Ohio State head coach Ryan Day revealed in a news conference with local media on Wednesday that he’s still not happy with a controversial ruling during his team’s 42-41 loss to the eventual national champion Georgia in a College Football Playoff semifinal in the Peach Bowl.
Star Ohio State wide receiver Marvin Harrison Jr. left the game in the third quarter after a hard hit in the end zone by Georgia safety Javon Bullard. The Bulldogs defensive back was allowed to remain in the game when officials ruled after a replay review that he did not commit a targeting penalty.
Day spoke at length about the play — and his fury over the no call — for the first time Wednesday, revealing that Harrison wasn’t just taken out of the game, he was literally knocked out on the play.
“I made a lot of calls after the game,” Day said. “I felt like he was a target. These days, when things are moving fast, and you don’t see the replay, it’s very hard to see. The hardest thing for me is for our medical staff to let us know that he he was. He was knocked unconscious and that’s why we’re not going to put him back in the game, but the flag is picked up to point.”
Day revealed that he spoke with referees from the Big Ten and the Pac-12, the conference whose referees worked the game. (It is common practice in college football bowl games, especially major ones, to have teams of officiating from a conference not represented by either team in the game.) He also spoke with Steve Shaw, the national coordinator of NCAA football officials.
“The explanation I was told [by the Pac-12] it was that [Bullard’s hit] It wasn’t strong enough,” Day said. “Then I asked to speak to the chief of officials, Steve Shaw. He explained to me that the blow did not go directly to Marvin’s head. It was not a shot in the head, but in the shoulder.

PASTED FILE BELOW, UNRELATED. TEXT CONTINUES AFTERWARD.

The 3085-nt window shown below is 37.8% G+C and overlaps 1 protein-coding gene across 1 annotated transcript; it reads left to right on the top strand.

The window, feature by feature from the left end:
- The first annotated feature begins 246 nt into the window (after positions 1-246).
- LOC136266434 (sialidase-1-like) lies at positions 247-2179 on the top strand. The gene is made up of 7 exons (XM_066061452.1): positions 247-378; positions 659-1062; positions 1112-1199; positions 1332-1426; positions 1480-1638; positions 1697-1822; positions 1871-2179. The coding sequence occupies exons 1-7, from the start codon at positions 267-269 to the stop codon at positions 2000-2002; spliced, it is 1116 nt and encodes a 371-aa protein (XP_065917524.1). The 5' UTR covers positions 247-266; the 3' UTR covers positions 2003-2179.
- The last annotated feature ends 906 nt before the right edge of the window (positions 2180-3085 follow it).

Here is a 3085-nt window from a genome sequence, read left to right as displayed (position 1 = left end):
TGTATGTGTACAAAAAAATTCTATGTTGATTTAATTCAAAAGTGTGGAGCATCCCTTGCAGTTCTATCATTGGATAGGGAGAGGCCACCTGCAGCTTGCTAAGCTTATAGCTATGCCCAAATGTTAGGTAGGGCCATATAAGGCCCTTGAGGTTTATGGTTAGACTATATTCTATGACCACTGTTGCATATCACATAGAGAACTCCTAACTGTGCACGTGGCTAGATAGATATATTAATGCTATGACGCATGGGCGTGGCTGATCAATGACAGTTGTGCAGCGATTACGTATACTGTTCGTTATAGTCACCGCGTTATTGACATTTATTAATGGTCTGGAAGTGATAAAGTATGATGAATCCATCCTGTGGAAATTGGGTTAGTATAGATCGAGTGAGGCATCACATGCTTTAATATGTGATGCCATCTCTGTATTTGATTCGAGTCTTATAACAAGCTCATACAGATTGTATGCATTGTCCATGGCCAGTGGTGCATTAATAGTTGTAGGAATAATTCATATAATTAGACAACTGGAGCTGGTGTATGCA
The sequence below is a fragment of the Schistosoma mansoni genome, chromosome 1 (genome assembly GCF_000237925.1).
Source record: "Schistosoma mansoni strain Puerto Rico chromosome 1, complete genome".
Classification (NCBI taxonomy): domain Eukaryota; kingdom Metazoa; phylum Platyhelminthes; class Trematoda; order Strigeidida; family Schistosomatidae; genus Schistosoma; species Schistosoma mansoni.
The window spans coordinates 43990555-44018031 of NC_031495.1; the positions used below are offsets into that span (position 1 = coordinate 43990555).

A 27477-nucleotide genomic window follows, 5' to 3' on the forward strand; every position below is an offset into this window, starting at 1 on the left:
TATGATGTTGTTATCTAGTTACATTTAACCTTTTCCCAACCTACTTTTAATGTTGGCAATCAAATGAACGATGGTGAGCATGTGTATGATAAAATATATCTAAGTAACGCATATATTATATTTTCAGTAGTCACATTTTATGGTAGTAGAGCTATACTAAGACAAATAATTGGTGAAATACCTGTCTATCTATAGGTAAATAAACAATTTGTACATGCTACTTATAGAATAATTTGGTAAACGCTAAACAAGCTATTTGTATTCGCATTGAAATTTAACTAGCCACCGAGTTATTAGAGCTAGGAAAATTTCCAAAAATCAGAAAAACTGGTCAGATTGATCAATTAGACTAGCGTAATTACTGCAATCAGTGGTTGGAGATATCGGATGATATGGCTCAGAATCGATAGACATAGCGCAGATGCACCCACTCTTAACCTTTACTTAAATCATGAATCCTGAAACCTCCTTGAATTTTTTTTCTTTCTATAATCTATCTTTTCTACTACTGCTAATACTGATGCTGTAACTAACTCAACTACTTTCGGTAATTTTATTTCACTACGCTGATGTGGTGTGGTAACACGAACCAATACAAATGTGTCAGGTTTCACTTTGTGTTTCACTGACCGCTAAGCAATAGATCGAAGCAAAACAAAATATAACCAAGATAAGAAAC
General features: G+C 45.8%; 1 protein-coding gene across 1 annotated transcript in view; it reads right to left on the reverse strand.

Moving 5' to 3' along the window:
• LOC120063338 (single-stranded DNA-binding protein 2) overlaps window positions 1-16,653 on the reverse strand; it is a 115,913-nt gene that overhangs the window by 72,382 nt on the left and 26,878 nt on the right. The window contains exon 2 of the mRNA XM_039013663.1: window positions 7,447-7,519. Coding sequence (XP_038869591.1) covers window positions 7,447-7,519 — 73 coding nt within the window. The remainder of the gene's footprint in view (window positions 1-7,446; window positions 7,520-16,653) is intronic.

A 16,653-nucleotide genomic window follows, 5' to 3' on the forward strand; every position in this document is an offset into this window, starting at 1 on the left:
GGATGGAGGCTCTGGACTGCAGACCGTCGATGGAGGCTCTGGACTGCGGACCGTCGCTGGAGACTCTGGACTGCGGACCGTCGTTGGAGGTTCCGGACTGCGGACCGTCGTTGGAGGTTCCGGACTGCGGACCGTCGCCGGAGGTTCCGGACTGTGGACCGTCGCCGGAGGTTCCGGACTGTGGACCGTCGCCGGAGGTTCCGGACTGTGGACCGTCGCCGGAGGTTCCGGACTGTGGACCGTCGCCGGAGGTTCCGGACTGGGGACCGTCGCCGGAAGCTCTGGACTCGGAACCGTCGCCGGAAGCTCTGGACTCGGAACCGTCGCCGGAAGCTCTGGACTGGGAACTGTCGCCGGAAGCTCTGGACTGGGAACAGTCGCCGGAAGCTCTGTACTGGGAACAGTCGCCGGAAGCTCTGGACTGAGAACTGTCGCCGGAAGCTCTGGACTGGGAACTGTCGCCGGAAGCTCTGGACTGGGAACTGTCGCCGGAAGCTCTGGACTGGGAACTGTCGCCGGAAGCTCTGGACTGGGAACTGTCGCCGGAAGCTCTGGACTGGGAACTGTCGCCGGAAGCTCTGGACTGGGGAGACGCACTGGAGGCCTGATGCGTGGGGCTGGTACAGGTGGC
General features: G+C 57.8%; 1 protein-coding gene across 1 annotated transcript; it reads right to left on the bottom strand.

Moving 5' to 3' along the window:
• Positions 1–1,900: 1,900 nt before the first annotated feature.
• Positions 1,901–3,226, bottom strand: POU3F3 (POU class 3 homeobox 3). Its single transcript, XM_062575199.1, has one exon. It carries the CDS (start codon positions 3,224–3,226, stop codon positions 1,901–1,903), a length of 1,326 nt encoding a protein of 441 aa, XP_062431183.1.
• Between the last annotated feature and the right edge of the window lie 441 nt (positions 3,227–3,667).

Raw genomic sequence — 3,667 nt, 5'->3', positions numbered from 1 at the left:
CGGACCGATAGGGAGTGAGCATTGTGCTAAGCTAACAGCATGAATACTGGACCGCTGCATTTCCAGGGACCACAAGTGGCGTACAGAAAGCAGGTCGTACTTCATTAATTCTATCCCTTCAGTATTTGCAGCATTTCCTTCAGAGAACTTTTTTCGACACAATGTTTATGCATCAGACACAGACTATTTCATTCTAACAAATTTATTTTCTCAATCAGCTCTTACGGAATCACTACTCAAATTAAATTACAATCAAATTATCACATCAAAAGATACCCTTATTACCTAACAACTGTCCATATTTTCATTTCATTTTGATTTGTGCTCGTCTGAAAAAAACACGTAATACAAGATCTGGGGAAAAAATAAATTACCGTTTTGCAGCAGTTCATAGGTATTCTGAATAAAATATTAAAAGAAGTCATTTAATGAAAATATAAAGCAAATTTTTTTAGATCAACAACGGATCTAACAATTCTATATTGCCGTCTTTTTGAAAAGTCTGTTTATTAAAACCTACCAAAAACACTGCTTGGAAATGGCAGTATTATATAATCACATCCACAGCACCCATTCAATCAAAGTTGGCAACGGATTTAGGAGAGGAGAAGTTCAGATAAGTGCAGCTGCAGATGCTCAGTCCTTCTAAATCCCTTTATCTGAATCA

“I totally disagree with that, but that was the decision that was made and those were the two explanations that were given to me.”
Day made it clear he was taking a filtered approach with his response, even double-checking with an Ohio State sports information officer to see if he was cleared to discuss the play. During the game, he was visibly furious on the sideline after the no-call, and it seems the fury hasn’t completely subsided in the month since that game.
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He had reasons to be. Regardless of the legality of Bullard’s success, Harrison’s departure was a massive loss for Ohio State. Coming off a 2022 regular season in which he established himself as one of the best wide receivers in college football, Harrison already had 106 yards and two touchdowns on five catches in the Peach Bowl before his injury.
The good news for Day and Ohio State is that Harrison will return to the Buckeyes in 2023. However, he will have a new quarterback throwing the ball to him after Heisman Trophy finalist CJ Stroud declared for the 2023 NFL Draft.
Redshirt sophomore Kyle McCord and redshirt freshman Devin Brown, both former top prospects coming out of high school, will compete for the starting quarterback position in practice spring, and Day said Wednesday that he would like to name a starter when the team wraps up spring camp.
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Day also revealed that he is considering relinquishing play-calling duties on offense to newly promoted offensive coordinator Brian Hartline, who is widely regarded as one of the best assistant coaches in the country. Hartline will call plays during spring practice, Day said.
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